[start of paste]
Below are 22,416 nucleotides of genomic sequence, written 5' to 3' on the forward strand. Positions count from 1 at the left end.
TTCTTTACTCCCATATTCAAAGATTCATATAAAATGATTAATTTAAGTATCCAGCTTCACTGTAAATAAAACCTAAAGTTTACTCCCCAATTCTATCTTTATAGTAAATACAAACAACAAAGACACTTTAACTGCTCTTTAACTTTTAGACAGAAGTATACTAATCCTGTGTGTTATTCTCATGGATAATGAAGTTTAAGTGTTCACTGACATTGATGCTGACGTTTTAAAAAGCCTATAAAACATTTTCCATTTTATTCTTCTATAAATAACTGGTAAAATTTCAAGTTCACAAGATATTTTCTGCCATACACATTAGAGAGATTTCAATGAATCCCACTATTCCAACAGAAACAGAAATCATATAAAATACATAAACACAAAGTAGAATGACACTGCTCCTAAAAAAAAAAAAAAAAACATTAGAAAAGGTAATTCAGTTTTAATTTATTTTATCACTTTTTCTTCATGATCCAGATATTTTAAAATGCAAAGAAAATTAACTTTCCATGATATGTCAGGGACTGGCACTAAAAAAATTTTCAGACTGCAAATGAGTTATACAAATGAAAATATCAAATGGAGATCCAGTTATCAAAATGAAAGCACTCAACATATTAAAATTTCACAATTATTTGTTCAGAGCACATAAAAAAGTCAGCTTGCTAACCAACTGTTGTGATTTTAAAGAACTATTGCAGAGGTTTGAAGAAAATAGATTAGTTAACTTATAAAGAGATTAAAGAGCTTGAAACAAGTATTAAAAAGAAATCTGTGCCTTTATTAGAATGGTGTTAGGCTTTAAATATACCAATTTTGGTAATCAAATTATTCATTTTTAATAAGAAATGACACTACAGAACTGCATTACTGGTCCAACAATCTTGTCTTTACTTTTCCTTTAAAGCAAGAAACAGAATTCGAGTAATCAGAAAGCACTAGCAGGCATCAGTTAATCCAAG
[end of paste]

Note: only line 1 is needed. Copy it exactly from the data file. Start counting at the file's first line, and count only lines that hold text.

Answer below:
Below are 22,416 nucleotides of genomic sequence, written 5' to 3' on the forward strand. Positions count from 1 at the left end.